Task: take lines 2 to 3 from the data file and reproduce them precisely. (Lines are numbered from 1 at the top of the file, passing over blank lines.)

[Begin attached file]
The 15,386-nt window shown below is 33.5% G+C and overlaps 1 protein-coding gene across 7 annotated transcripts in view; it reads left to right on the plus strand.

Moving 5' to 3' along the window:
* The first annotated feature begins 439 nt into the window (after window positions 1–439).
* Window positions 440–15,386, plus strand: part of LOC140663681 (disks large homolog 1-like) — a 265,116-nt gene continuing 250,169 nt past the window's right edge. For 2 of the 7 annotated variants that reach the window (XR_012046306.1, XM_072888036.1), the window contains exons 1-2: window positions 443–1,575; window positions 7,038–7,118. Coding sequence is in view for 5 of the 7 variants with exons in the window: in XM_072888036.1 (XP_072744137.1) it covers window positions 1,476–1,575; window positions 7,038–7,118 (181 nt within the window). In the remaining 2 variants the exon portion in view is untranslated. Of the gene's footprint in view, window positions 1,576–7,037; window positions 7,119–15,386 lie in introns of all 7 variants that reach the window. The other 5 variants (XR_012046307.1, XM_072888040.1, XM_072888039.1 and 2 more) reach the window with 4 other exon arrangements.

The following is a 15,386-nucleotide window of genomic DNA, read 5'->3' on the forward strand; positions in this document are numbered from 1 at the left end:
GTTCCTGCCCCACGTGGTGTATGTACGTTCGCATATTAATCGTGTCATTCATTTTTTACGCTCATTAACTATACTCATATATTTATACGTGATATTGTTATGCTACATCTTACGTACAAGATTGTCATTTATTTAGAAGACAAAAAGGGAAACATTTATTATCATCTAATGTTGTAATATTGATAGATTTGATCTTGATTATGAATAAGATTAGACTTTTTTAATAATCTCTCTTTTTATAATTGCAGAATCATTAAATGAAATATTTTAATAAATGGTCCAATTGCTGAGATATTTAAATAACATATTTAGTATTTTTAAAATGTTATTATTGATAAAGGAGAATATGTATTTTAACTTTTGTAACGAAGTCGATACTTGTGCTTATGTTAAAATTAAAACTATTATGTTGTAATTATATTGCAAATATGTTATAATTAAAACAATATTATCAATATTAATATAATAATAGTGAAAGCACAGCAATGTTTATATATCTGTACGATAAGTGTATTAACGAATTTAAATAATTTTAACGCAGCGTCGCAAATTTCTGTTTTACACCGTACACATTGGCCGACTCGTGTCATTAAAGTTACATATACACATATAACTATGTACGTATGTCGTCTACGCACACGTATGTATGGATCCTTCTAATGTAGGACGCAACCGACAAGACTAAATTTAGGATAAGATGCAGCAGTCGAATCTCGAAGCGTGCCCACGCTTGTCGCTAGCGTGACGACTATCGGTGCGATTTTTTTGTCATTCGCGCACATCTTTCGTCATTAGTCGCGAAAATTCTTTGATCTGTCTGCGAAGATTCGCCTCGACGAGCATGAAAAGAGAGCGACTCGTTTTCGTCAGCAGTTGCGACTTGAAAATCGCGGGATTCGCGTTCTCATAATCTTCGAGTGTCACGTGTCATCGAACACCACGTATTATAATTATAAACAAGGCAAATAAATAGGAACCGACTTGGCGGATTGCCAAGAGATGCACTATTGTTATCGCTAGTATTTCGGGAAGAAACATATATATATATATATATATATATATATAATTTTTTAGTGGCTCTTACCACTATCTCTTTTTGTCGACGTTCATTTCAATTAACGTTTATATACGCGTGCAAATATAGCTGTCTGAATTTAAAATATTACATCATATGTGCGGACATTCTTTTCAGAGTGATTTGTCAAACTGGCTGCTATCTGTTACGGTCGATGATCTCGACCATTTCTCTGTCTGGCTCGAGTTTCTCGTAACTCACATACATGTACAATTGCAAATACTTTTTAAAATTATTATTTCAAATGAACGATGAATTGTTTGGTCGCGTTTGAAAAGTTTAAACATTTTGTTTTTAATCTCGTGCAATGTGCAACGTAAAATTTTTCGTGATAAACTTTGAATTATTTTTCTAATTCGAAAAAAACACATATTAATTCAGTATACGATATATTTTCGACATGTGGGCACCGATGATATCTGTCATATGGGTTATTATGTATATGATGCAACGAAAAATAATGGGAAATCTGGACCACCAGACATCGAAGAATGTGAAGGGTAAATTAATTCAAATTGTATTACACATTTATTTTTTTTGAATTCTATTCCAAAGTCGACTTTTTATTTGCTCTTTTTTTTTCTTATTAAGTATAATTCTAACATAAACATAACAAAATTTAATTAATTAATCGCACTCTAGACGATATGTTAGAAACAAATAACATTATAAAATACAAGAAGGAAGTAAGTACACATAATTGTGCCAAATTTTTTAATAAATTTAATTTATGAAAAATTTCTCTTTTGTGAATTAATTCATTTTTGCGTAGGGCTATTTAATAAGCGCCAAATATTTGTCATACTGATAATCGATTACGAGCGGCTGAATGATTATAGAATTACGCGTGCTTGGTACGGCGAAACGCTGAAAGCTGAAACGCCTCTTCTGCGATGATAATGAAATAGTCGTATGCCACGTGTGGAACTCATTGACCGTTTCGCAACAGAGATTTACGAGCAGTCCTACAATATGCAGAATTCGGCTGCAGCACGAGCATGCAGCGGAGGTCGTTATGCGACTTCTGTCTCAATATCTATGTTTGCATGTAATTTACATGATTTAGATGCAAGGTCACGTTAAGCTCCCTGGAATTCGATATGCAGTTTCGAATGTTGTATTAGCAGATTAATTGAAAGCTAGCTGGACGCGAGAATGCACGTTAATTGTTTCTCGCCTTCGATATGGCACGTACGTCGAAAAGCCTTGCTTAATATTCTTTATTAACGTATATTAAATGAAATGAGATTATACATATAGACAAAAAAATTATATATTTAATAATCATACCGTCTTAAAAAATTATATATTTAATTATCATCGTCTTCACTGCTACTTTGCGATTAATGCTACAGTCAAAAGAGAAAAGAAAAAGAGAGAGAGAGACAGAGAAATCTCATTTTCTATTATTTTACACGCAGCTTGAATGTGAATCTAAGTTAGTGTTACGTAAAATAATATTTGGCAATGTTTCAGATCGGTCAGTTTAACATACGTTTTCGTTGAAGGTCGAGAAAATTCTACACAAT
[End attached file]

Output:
Moving 5' to 3' along the window:
* The first annotated feature begins 439 nt into the window (after window positions 1–439).